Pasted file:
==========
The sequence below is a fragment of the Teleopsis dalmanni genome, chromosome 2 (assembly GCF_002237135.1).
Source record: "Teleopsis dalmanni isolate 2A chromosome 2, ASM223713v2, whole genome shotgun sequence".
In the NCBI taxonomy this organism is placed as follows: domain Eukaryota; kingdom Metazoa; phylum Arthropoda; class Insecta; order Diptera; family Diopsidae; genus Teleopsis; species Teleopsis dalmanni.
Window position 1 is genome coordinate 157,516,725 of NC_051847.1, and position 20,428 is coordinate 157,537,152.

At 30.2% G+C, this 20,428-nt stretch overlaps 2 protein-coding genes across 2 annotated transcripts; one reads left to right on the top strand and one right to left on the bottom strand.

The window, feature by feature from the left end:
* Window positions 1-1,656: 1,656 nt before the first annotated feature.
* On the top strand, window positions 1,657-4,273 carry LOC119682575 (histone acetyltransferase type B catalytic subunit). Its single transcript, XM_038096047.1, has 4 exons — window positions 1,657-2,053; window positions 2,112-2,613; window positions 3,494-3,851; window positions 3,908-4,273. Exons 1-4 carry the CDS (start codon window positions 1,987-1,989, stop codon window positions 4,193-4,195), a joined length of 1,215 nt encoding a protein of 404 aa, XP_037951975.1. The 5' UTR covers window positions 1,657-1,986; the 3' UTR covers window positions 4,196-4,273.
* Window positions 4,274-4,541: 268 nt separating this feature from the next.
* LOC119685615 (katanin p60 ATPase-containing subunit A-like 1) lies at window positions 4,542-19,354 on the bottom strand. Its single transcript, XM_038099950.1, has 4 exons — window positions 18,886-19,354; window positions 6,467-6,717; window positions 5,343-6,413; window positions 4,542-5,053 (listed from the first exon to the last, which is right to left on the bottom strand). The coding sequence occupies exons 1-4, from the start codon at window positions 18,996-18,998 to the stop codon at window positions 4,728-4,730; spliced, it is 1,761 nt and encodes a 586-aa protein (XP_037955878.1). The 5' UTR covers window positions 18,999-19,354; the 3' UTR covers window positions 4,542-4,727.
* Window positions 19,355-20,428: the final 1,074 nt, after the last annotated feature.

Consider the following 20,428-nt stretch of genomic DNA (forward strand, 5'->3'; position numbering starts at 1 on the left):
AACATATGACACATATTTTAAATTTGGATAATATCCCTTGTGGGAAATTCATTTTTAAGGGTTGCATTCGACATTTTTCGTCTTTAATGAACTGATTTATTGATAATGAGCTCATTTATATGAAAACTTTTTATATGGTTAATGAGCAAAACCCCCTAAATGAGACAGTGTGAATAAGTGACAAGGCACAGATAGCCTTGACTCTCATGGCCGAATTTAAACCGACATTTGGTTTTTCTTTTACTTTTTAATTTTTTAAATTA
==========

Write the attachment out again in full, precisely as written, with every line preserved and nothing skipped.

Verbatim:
The sequence below is a fragment of the Teleopsis dalmanni genome, chromosome 2 (assembly GCF_002237135.1).
Source record: "Teleopsis dalmanni isolate 2A chromosome 2, ASM223713v2, whole genome shotgun sequence".
In the NCBI taxonomy this organism is placed as follows: domain Eukaryota; kingdom Metazoa; phylum Arthropoda; class Insecta; order Diptera; family Diopsidae; genus Teleopsis; species Teleopsis dalmanni.
Window position 1 is genome coordinate 157,516,725 of NC_051847.1, and position 20,428 is coordinate 157,537,152.

At 30.2% G+C, this 20,428-nt stretch overlaps 2 protein-coding genes across 2 annotated transcripts; one reads left to right on the top strand and one right to left on the bottom strand.

The window, feature by feature from the left end:
* Window positions 1-1,656: 1,656 nt before the first annotated feature.
* On the top strand, window positions 1,657-4,273 carry LOC119682575 (histone acetyltransferase type B catalytic subunit). Its single transcript, XM_038096047.1, has 4 exons — window positions 1,657-2,053; window positions 2,112-2,613; window positions 3,494-3,851; window positions 3,908-4,273. Exons 1-4 carry the CDS (start codon window positions 1,987-1,989, stop codon window positions 4,193-4,195), a joined length of 1,215 nt encoding a protein of 404 aa, XP_037951975.1. The 5' UTR covers window positions 1,657-1,986; the 3' UTR covers window positions 4,196-4,273.
* Window positions 4,274-4,541: 268 nt separating this feature from the next.
* LOC119685615 (katanin p60 ATPase-containing subunit A-like 1) lies at window positions 4,542-19,354 on the bottom strand. Its single transcript, XM_038099950.1, has 4 exons — window positions 18,886-19,354; window positions 6,467-6,717; window positions 5,343-6,413; window positions 4,542-5,053 (listed from the first exon to the last, which is right to left on the bottom strand). The coding sequence occupies exons 1-4, from the start codon at window positions 18,996-18,998 to the stop codon at window positions 4,728-4,730; spliced, it is 1,761 nt and encodes a 586-aa protein (XP_037955878.1). The 5' UTR covers window positions 18,999-19,354; the 3' UTR covers window positions 4,542-4,727.
* Window positions 19,355-20,428: the final 1,074 nt, after the last annotated feature.

Consider the following 20,428-nt stretch of genomic DNA (forward strand, 5'->3'; position numbering starts at 1 on the left):
AACATATGACACATATTTTAAATTTGGATAATATCCCTTGTGGGAAATTCATTTTTAAGGGTTGCATTCGACATTTTTCGTCTTTAATGAACTGATTTATTGATAATGAGCTCATTTATATGAAAACTTTTTATATGGTTAATGAGCAAAACCCCCTAAATGAGACAGTGTGAATAAGTGACAAGGCACAGATAGCCTTGACTCTCATGGCCGAATTTAAACCGACATTTGGTTTTTCTTTTACTTTTTAATTTTTTAAATTA